Time limits for BLPs without V or RS

With all the BLPs already tagged as unsourced, it might be useful to have some automatic deadline required for fixing those articles. I've come across articles with tags placed years ago and feel that something like the 7-day deadline on non-free images would help. As it is, the V, RS, and N requirements are meaningless unless challenged. Existing V rules like, " articles must be attributable to a reliable published source. But in practice not everything need actually be attributed," don't help. I'm sure this stuff has been discussed thousands of times somewhere, but just reading the core policies it seems WP is just inviting continual OR and vanity articles. --Wikiwatcher1 (talk) 20:27, 16 January 2011 (UTC)

Well, I hear you, but I think there is something to that effect in place now, but only for articles created after a certain date (march 10th 2010?), in the form of the BLP Prod. Most of the BLPs of which you speak were created before the rules were tightened up, and the older article are, I believe, grandfathered in under the old rules. Hence the drive to deal with them, which is making reasonable progress, I think. Does that help? --Nuujinn (talk) 22:53, 16 January 2011 (UTC)
I think these articles should be nominated for deletion (noting how long they have sat unsourced). Granted, someone may respond to the nomination with a source... but that is all for the good. If a source is given, we can withdraw the nomination and add the source, either way the issue is resolved. Blueboar (talk) 23:22, 16 January 2011 (UTC)
I wouldn't argue with that if you chose to take that route--my tack is to run a check against google news and books, and if I find sources, add them, and if not, nominate for speedy, prod or afd as seems most appropriate. There's been a lot of activity, the list is down from 22K to 12.5K in the last six months or so. As it's running now, things seem pretty balanced and running smoothly--if we mass nomed the lot for any kind of deletion, it would swamp those notice boards. --Nuujinn (talk) 23:30, 16 January 2011 (UTC)
That works too. The point is to a) find citations to support the article if we can, b) get rid of the article if we can't. How we do this is flexible. Blueboar (talk) 23:43, 16 January 2011 (UTC)
... and who does it is the only real problem. The trouble with giving deadlines to source things, is it puts the onus for sourcing unsourced material on someone else. Wikipedians have a tradition of taking a dim view of attempts to do that, so barring a BLP hatchet-job or other extreme case, there's an onus on the person who wants to remove the material to make a good faith search for sources first.—S Marshall T/C 23:55, 16 January 2011 (UTC)
Agree in part. It seems the burden of proof for N should be on the person starting an article, as it's implied that anyone can do it if inclined. But since those OR articles are on the watchlist of the original author, a time-limit "requirement" would be reasonable and effective with removal semi-automatic. Personally, I feel that uncited vanity-style, libelous, or fictionalized articles are potentially much more damaging to WP's image than non-free images without proper rationales, which do allow for automatic tagging and quick deletion. The reason for that is that under U.S. copyright law, anything published (photos or text) under a "reasonable claim" of fair use can not be taken to court without first notifying the fair use claimant, i.e. WP., and requesting they remove it. So WP can't be sued easily. But a policy which effectively permits OR articles can be much more dangerous for WP and the article's subject. Even the thousands of porn-star articles usually have a cite to some other vanity-style website. If porn stars can have N backed by RS, than all articles should require one, one would think. --Wikiwatcher1 (talk) 00:18, 17 January 2011 (UTC)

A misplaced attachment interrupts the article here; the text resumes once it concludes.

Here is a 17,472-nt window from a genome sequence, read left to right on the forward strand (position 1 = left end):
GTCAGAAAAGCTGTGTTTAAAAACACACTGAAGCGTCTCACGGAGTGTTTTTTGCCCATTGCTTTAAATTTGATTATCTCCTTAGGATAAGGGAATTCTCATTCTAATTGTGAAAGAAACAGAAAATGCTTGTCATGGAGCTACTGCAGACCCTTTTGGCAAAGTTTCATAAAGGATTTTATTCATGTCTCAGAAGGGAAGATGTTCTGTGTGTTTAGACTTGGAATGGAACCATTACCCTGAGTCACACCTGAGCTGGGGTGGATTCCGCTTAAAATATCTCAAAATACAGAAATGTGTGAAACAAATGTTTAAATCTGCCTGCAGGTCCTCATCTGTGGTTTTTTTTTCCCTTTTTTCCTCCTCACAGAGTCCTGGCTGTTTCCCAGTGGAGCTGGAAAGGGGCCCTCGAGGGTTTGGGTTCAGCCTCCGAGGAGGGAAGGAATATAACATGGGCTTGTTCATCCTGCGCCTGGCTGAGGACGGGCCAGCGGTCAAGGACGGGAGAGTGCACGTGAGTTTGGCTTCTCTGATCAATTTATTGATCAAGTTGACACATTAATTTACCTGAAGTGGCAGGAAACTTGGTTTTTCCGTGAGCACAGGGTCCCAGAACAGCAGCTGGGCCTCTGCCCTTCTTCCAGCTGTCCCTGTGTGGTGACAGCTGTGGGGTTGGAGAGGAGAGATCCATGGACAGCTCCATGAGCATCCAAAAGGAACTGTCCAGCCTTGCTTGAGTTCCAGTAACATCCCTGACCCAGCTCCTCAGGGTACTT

They're probably not on the watchlist of the original author, or at least, the original author probably isn't watching. Nowadays, a decade after the start of the project, the normal state of a Wikipedia author is "no longer contributing". Some get bored, some are blocked for tendentious editing and leave the project, some are driven away by grinding bureaucracy or the need to constantly defend any material they've written from people with an agenda or people who want to rigidly enforce the project's latest new rule. In cases where either the original contributor is no longer interested or the rule came about after the material was written, it's the responsibility of the person who wants to enforce the rule to either bring the material into compliance with policy, or else achieve a consensus that it can't be done.—S Marshall T/C 15:20, 17 January 2011 (UTC)
Essentially we are all saying the same thing. When you come across an article that is unsourced (or poorly sourced), the primary goal is to fix the problem. We try everything we can think of the achieve this goal... tagging, leaving messages, and even threatening deletion. Deletion should not normally be our first choice for fixing the problem (that depends on the specific article, or course), but... it does fix the problem. Blueboar (talk) 16:33, 17 January 2011 (UTC)

"Threshold" again